Original Research

Pulmonary gas exchange and acid–base status during immobilisation of black rhinoceroses (Diceros bicornis) in Zimbabwe

Åsa Fahlman, Anna Edner, Sandra Wenger, Chris Foggin, Görel Nyman
Journal of the South African Veterinary Association | Vol 87, No 1 | a1328 | DOI: https://doi.org/10.4102/jsava.v87i1.1328 | © 2016 Åsa Fahlman, Anna Edner, Sandra Wenger, Chris Foggin, Görel Nyman | This work is licensed under CC Attribution 4.0
Submitted: 04 August 2015 | Published: 02 December 2016

About the author(s)

Åsa Fahlman, Department of Clinical Sciences, Swedish University of Agricultural Sciences, Sweden
Anna Edner, Department of Clinical Sciences, Swedish University of Agricultural Sciences, Sweden
Sandra Wenger, Clinic for Zoo Animals, Exotic Pets and Wildlife, Vetsuisse Faculty, University of Zürich, Switzerland
Chris Foggin, Victoria Falls Wildlife Trust, Victoria Falls, Zimbabwe
Görel Nyman, Department of Clinical Sciences, Swedish University of Agricultural Sciences, Sweden


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Abstract

When immobilising wildlife, adverse side effects can include hypoxaemia, acidosis and hypertension. Pulmonary gas exchange and acid–base status were evaluated during immobilisation of 25 free-ranging and one boma-held black rhinoceros (Diceros bicornis) in Zimbabwe. The effect of different body positions on arterial oxygenation was evaluated. A combination of the following drugs was used: an opioid (etorphine or thiafentanil), azaperone and an a2 -adrenoceptor agonist (detomidine or xylazine). Respiratory and heart rates, rectal temperature and pulse oximetry–derived haemoglobin oxygen saturation were recorded. Serial arterial blood samples were analysed immediately in the field. Marked hypoxaemia and hypercapnia were recorded in immobilised free-ranging black rhinoceroses. Arterial oxygenation was higher during sternal compared to lateral recumbency. Most rhinoceroses developed acidaemia of respiratory and metabolic origin. Initially high lactate concentrations in free-ranging rhinoceroses decreased during immobilisation. Pulse oximetry was unreliable in the detection of hypoxaemia. Positioning in sternal recumbency and routine use of oxygen supplementation are recommended in the management of immobilised rhinoceroses as measures to improve arterial oxygenation.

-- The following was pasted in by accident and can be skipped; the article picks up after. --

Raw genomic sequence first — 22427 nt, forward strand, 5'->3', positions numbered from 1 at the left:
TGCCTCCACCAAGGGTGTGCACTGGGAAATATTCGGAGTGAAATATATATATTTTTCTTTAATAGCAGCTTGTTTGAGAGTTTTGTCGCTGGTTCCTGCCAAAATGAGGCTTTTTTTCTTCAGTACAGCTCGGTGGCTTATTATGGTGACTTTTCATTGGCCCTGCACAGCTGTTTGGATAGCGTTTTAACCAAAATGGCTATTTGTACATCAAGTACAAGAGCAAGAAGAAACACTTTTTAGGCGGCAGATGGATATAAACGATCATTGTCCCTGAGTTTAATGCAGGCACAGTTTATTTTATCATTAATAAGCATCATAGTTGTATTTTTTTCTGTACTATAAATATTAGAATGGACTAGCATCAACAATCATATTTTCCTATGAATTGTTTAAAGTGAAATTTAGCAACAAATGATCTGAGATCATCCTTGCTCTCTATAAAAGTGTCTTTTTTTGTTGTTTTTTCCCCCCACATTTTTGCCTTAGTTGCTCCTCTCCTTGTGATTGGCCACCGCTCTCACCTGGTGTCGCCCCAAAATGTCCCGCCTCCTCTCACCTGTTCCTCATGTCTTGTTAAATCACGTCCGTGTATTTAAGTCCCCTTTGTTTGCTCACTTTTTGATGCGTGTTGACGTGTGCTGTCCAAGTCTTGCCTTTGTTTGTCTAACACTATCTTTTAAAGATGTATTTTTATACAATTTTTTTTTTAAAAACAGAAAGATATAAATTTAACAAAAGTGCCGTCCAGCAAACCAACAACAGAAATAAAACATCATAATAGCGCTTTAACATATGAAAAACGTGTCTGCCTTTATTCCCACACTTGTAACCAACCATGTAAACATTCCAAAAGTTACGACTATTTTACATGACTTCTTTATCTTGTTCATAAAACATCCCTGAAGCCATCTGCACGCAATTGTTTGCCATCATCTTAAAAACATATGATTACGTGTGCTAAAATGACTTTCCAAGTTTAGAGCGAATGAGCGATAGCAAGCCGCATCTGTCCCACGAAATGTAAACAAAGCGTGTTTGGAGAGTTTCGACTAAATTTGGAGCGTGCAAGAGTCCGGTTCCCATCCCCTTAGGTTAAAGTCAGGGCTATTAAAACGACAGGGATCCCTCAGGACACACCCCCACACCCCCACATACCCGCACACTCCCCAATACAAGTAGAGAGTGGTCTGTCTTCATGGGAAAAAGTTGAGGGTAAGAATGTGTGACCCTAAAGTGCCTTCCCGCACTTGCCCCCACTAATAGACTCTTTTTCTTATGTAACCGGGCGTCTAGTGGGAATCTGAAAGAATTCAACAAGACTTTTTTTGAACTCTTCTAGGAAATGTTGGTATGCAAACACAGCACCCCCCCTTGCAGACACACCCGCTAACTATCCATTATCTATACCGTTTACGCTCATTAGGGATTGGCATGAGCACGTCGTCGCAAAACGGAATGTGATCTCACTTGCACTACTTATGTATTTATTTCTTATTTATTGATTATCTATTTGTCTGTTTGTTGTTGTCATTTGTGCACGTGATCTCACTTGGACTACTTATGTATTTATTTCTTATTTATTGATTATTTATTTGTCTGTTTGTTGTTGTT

Keywords

wildlife; U.S: Fish and immobilisation; rhinoceros; hypercapnia; hypoxaemia; oxygen

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